I confess to not knowing much about wine. There’s red, white and rosé, which is, I think, a bit of both. Here endeth my viticultural education. But renowned English wine expert Jancis Robinson, who’s been monitoring Chinese wines for ages, thinks Chinese plonk has arrived – and not necessarily from the traditional Chinese brands like Dynasty and Great Wall, but rather from vineyards in little-known and rarely visited Ningxia province. Robinson is plugging Changyu’s 2011 Cabernet Gernischt (aromatic nose, very Loire-like, supple and with a hint of cherry) made with grapes from Ningxia, where recent investment has greatly improved techniques. Jancis likes it so much she’s recommended that leading upmarket British grocery chain Waitrose stock it. It’s not a bad deal, and worth picking some up if you’re in the UK, considering (due to more relaxed duties over there) it’s a snip at GBP9.99 (US$16). It sells for US$18.90 in Beijing despite travelling only 550 miles rather than 5,500!
Back in the early 1990s, when I first started working with investment bankers, a Montblanc or Caran d’Ache pen was an essential item of kit. Sit down to a working lunch in any of the financial capitals of the world and, as discussion began, out would come a hefty black Swiss-made pen denoting that banking paid very well indeed. But times change; discretion and ‘stealth wealth’ are now in among European and America financiers. Now it is very uncool to pull out a Montblanc and de rigueur to be seen using a free hotel pen: self-imposed austerity, merchant banker style. But this asceticism has yet to carry over to the Middle Kingdom. Caran d’Arche has realized that probably only rich Chinese are now buying expensive pens in any significant numbers. And so, welcome the Caran d’Ache Dragon pen – black, expensive and lacquered with a swirling dragon to appeal to the only market where pen-posing still works.
Fried chicken purveyors KFC are well known in China and among MBA students doing case studies for their “localization” efforts. The latest addition to their evolving menu is meatballs. It’s a fair distance from chicken wings to meatballs, and I can’t help thinking that someone from KFC must have been shopping in IKEA one weekend and noticed the phenomenal success of the IKEA in-store restaurants. Their Beijing and Shanghai emporiums are consistently crowded with long lines of hungry shoppers at the weekends yearning for a little taste of Scandinavia. Their number one menu item? Meatballs, of course. Great idea – and now they are on every street with a KFC. That’s more than 3,000 streets now, by the way, minus the ones directly across the street from each other, of course.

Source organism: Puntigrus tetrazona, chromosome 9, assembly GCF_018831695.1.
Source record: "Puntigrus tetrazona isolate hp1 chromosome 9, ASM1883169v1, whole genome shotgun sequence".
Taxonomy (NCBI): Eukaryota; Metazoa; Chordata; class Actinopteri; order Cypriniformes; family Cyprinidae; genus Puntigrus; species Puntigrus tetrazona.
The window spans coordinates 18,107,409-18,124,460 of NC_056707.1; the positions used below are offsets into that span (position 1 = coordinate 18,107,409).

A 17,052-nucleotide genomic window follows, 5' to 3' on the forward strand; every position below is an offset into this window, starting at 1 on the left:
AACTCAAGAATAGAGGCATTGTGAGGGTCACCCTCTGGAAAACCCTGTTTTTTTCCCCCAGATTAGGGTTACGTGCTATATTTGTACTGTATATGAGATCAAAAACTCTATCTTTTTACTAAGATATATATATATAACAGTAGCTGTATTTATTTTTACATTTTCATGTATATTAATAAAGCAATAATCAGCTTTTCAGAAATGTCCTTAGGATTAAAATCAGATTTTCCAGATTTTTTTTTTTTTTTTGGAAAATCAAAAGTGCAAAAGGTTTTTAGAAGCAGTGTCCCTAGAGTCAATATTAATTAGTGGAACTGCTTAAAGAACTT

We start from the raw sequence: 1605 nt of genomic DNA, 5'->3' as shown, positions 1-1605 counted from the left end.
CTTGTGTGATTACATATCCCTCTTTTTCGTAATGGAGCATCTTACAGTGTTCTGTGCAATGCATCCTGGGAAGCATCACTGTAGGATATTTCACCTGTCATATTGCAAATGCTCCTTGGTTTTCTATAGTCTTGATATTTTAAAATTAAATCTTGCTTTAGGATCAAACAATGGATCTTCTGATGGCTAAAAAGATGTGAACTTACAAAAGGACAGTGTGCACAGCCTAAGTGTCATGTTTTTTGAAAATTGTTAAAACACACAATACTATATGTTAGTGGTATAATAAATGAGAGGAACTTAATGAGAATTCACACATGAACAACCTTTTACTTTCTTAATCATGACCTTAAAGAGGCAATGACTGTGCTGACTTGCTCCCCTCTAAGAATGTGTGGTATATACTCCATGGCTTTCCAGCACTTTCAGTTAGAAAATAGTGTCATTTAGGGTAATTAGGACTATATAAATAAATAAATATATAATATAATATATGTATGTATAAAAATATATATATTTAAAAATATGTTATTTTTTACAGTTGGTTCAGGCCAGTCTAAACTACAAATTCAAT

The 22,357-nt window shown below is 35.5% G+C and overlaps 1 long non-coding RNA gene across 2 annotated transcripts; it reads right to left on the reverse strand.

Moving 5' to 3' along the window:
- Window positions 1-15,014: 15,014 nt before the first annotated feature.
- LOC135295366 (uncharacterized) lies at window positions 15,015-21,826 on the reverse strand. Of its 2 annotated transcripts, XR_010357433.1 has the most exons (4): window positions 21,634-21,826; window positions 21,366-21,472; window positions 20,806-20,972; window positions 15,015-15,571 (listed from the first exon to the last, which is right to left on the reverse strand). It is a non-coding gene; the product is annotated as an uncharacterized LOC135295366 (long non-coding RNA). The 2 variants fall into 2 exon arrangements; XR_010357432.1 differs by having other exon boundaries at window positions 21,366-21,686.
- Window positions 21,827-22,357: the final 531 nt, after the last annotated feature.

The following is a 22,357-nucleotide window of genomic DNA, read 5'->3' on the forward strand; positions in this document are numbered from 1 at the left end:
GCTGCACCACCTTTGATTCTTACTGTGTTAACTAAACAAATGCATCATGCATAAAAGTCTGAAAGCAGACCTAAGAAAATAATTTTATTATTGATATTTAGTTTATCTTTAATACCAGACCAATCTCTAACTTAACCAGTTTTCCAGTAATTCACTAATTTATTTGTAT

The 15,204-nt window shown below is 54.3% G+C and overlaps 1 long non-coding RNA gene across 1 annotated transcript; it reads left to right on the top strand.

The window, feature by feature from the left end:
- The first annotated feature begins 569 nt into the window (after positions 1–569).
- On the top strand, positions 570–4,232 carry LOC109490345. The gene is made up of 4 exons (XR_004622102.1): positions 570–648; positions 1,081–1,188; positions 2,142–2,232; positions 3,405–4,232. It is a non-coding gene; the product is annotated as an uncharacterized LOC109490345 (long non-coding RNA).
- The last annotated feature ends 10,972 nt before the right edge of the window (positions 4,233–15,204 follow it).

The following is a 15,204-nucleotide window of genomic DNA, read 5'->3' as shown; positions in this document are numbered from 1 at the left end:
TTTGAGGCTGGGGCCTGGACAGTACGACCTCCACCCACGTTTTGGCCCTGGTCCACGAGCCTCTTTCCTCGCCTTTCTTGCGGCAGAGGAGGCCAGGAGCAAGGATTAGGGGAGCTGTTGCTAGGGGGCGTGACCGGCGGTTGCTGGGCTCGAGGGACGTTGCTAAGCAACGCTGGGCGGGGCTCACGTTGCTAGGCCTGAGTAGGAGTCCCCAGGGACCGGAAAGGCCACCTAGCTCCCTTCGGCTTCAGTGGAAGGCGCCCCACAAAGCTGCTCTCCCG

The latest fake craze in Shanghai appears to Beats by Dr Dre earphones. The real thing of course is not cheap (US$179 or thereabouts) but if you like stylish-looking earpieces that thud bass into your cranium with the force of a fairly high Richter Scale reading, they’re the thing to get. Of course, Dr Dre should be outraged at this loss of revenue and blatant intellectual property infringement in China – and he probably is. But perhaps a little tricky to call the cops and complain when your mega-star rise from rapper to electronic goods designer all started with a hit song called “F**k tha Police.” Not a good way to introduce yourself to the boys in blue!
And, as always in this column, the buzzword of the moment? “The Foxconn Effect.” Everyone, it seems, is moaning about “the Foxconn Effect,” which is a phrase that I think, in all fairness, originated with Financial Times. As everyone worries about rising costs, the Foxconn wage rises in the wake of the 2010 suicides have allegedly rippled out across the manufacturing landscape, pushing wages up all around.
Finally, here’s a stat to ponder. When does China become too expensive to bother to manufacture in? According to one Shanghai-based academic I spoke with recently, the magic number is RMB5.5 to US$1. That exchange rate, combined with the rising minimum wage rates across the country and other inflating expenses (rents, land, energy, etc) is when many factory owners will decide to shut up shop and go home. We’re not too far from RMB5.5-US$1 right now. Beijing think tank West Brothers Economic Research Institute thinks it will hit RMB5.7 by 2017, albeit on the increasingly large assumption of continued 7.5% growth. Better keep watching those exchange rate calculators.